Prime Minister Benjamin Netanyahu said Saturday evening that he was feeling “very good” after being rushed to the emergency room at Sheba Medical Center in Ramat Gan earlier in the day.
He was undergoing “further routine examination” on Saturday evening after the hospital said it assessed he was suffering from dehydration and “nothing untoward was found” in initial tests.
In a video statement from Sheba issued at around 7:15 p.m., Netanyahu said: “Yesterday I was with my wife at the Sea of Galilee, in the sun, without a hat, without water. Not a good idea,” he added with a smile.
“I first of all want to thank all of you for your concern, and to thank the excellent medical teams here at Sheba who checked me. Thank God I feel very good,” he went on. “But I have one request from you, we are in the midst of a heatwave, so I ask of you, spend less time in the sun, drink more water, and may we all have a good week,” Netanyahu concluded.
In a joint statement about an hour earlier, Sheba and the Prime Minister’s Office had said: “The prime minister spent several hours in the heat of the day at the Sea of Galilee yesterday. Today, he complained of slight dizziness,” and his doctor recommended he come to Sheba.
“Initial tests have come back normal, with nothing untoward found. The initial assessment is dehydration. On the doctors’ advice, the prime minister is undergoing further routine tests,” the statement added.
Netanyahu, 73, was brought by convoy from his home in Caesarea, where he was spending the weekend. He was said to be fully conscious and walking without assistance.
תודה רבה לכולכם! ❤️ pic.twitter.com/idRD1xiqRx
— Benjamin Netanyahu – בנימין נתניהו (@netanyahu) July 15, 2023
His personal doctor, Tzvi Berkovitz, told Channel 12 news on Saturday afternoon that the prime minister’s condition was “good and stable,” adding he was undergoing examination.
Channel 12 news said Netanyahu had walked from his car to the emergency room. His wife Sara and son Avner were with him in the hospital, the TV report said.
A little after 7 p.m. on Saturday, Avner was seen driving away from the hospital, in apparent good spirits.
The Haaretz and Walla! Hebrew websites reported that Netanyahu had lost consciousness at home. Channel 12 said Sheba doctors did not confirm this, and it was not addressed in the prime minister’s video or in Sheba’s formal statement. Channel 12 said without confirmation that he had complained of chest pains.
Netanyahu has no formal deputy. In the past, when on trips abroad or when he has undergone brief scheduled medical procedures, Netanyahu has designated a ministerial colleague to temporarily fill in for him.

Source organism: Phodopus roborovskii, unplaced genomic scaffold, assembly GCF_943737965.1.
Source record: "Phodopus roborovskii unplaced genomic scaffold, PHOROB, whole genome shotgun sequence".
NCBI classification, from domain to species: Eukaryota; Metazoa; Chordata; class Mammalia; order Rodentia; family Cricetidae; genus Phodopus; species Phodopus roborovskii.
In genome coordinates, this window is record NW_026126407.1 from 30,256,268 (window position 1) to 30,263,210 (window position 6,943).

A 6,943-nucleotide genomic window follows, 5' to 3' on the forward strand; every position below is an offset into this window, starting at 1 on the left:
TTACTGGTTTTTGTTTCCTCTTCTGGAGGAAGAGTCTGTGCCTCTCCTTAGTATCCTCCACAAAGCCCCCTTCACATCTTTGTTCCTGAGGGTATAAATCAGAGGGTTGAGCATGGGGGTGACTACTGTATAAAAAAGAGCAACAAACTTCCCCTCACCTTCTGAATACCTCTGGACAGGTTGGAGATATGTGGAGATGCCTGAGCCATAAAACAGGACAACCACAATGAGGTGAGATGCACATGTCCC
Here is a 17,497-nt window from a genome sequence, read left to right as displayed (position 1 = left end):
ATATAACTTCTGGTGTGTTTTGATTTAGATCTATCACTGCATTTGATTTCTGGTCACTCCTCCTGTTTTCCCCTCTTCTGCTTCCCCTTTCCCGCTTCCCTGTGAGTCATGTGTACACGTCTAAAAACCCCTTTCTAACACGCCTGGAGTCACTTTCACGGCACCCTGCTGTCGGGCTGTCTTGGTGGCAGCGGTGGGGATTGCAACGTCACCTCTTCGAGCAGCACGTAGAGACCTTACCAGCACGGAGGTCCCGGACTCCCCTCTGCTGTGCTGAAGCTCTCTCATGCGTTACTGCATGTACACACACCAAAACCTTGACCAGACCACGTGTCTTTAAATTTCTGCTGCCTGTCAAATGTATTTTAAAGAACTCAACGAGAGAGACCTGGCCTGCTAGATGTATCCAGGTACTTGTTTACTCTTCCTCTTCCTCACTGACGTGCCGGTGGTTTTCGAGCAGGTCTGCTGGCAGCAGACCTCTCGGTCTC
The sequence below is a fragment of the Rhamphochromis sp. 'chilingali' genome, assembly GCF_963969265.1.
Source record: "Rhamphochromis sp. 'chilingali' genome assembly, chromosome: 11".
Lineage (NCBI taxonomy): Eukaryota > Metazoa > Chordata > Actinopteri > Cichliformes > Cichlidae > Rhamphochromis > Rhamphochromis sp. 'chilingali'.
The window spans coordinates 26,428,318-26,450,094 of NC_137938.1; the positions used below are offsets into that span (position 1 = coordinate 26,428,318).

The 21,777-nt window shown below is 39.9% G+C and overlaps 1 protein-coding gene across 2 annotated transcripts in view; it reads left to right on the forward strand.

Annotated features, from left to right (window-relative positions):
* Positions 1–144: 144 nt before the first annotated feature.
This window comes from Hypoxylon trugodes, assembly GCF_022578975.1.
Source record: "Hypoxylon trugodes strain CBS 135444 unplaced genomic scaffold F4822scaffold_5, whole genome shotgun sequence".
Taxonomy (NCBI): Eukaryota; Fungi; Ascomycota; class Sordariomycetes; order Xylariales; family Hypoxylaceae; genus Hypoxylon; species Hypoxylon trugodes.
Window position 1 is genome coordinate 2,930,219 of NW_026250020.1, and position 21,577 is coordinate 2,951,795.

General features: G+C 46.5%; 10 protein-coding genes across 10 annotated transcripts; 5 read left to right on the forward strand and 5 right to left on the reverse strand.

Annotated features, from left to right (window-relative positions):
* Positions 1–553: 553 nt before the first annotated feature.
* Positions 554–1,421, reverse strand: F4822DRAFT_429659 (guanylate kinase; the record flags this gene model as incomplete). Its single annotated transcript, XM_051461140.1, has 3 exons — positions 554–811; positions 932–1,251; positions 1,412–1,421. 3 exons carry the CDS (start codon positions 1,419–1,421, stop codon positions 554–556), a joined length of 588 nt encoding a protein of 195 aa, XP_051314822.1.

Opposition leader Yair Lapid wished Netanyahu good health and a speedy recovery, writing “feel better” on Twitter.
Netanyahu heads an unprecedentedly hardline Israeli coalition government, which has sparked more than six months of internal opposition over its plans to overhaul the judiciary. Legislation to block judicial scrutiny over the “reasonableness” of politicians’ decisions — the first overhaul bill to advance since Netanyahu temporarily froze the legislative blitz in late March — is scheduled to clear the committee stage in the coming week, and to be voted into law on or around July 23. The Knesset breaks for summer recess at the end of the month.
The planned overhaul has plunged his ties with the US into crisis, with President Joe Briden refusing to invite him to the White House, and publicly expressing concerns for the fate of Israeli democracy.
Netanyahu is also in the midst of a protracted corruption trial, having been charged with three counts of fraud and breach of trust and one of bribery. He denies all the allegations, and says he is the victim of a political witch hunt.
In October, Netanyahu was hospitalized at Jerusalem’s Shaare Zedek Medical Center after feeling unwell during Yom Kippur synagogue services. He was released the next morning after undergoing exams and remaining overnight for observation.
Netanyahu, Israel’s longest-serving leader, has not formally designated an acting prime minister since his second stint as premier began in 2009, and similarly refrained from doing so upon returning to office in late July, setting up the potential for political chaos if he were to suddenly vacate his seat or be incapacitated.
Justice Minister Yariv Levin holds the title of deputy prime minister, but that would not provide for Levin to automatically fill in for Netanyahu in any such circumstance. Rather, government ministers would be required to vote on a temporary replacement.